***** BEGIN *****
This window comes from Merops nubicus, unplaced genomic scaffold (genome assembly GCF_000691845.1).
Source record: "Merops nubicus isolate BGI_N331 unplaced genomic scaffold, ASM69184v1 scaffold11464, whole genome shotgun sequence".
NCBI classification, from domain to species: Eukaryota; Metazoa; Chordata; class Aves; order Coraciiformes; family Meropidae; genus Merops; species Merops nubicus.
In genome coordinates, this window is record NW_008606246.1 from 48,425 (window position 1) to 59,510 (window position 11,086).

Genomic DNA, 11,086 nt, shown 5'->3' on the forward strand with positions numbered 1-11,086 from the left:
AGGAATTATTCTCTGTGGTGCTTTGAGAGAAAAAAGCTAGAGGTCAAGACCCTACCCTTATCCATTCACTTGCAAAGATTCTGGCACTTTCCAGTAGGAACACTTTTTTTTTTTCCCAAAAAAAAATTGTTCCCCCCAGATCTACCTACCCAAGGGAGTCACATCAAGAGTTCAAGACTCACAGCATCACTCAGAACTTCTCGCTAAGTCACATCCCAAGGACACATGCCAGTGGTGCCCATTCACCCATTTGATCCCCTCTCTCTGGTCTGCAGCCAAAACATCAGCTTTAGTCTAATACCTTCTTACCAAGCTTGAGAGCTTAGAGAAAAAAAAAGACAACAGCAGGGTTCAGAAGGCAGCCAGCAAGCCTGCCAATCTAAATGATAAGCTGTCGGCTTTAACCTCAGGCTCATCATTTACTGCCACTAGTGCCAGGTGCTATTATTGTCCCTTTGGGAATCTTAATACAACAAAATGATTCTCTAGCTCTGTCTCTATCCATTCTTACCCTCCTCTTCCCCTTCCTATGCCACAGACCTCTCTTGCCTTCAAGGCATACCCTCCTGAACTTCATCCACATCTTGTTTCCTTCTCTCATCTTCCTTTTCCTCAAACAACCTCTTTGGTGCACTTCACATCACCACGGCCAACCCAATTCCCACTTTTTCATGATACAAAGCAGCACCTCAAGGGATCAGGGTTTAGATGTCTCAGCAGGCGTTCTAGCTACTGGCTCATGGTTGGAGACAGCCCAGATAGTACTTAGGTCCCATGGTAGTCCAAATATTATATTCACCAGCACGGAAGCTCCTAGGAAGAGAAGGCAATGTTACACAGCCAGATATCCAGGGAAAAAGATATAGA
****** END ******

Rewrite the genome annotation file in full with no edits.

This window comes from Merops nubicus, unplaced genomic scaffold (genome assembly GCF_000691845.1).
Source record: "Merops nubicus isolate BGI_N331 unplaced genomic scaffold, ASM69184v1 scaffold11464, whole genome shotgun sequence".
NCBI classification, from domain to species: Eukaryota; Metazoa; Chordata; class Aves; order Coraciiformes; family Meropidae; genus Merops; species Merops nubicus.
In genome coordinates, this window is record NW_008606246.1 from 48,425 (window position 1) to 59,510 (window position 11,086).

Genomic DNA, 11,086 nt, shown 5'->3' on the forward strand with positions numbered 1-11,086 from the left:
AGGAATTATTCTCTGTGGTGCTTTGAGAGAAAAAAGCTAGAGGTCAAGACCCTACCCTTATCCATTCACTTGCAAAGATTCTGGCACTTTCCAGTAGGAACACTTTTTTTTTTTCCCAAAAAAAAATTGTTCCCCCCAGATCTACCTACCCAAGGGAGTCACATCAAGAGTTCAAGACTCACAGCATCACTCAGAACTTCTCGCTAAGTCACATCCCAAGGACACATGCCAGTGGTGCCCATTCACCCATTTGATCCCCTCTCTCTGGTCTGCAGCCAAAACATCAGCTTTAGTCTAATACCTTCTTACCAAGCTTGAGAGCTTAGAGAAAAAAAAAGACAACAGCAGGGTTCAGAAGGCAGCCAGCAAGCCTGCCAATCTAAATGATAAGCTGTCGGCTTTAACCTCAGGCTCATCATTTACTGCCACTAGTGCCAGGTGCTATTATTGTCCCTTTGGGAATCTTAATACAACAAAATGATTCTCTAGCTCTGTCTCTATCCATTCTTACCCTCCTCTTCCCCTTCCTATGCCACAGACCTCTCTTGCCTTCAAGGCATACCCTCCTGAACTTCATCCACATCTTGTTTCCTTCTCTCATCTTCCTTTTCCTCAAACAACCTCTTTGGTGCACTTCACATCACCACGGCCAACCCAATTCCCACTTTTTCATGATACAAAGCAGCACCTCAAGGGATCAGGGTTTAGATGTCTCAGCAGGCGTTCTAGCTACTGGCTCATGGTTGGAGACAGCCCAGATAGTACTTAGGTCCCATGGTAGTCCAAATATTATATTCACCAGCACGGAAGCTCCTAGGAAGAGAAGGCAATGTTACACAGCCAGATATCCAGGGAAAAAGATATAGA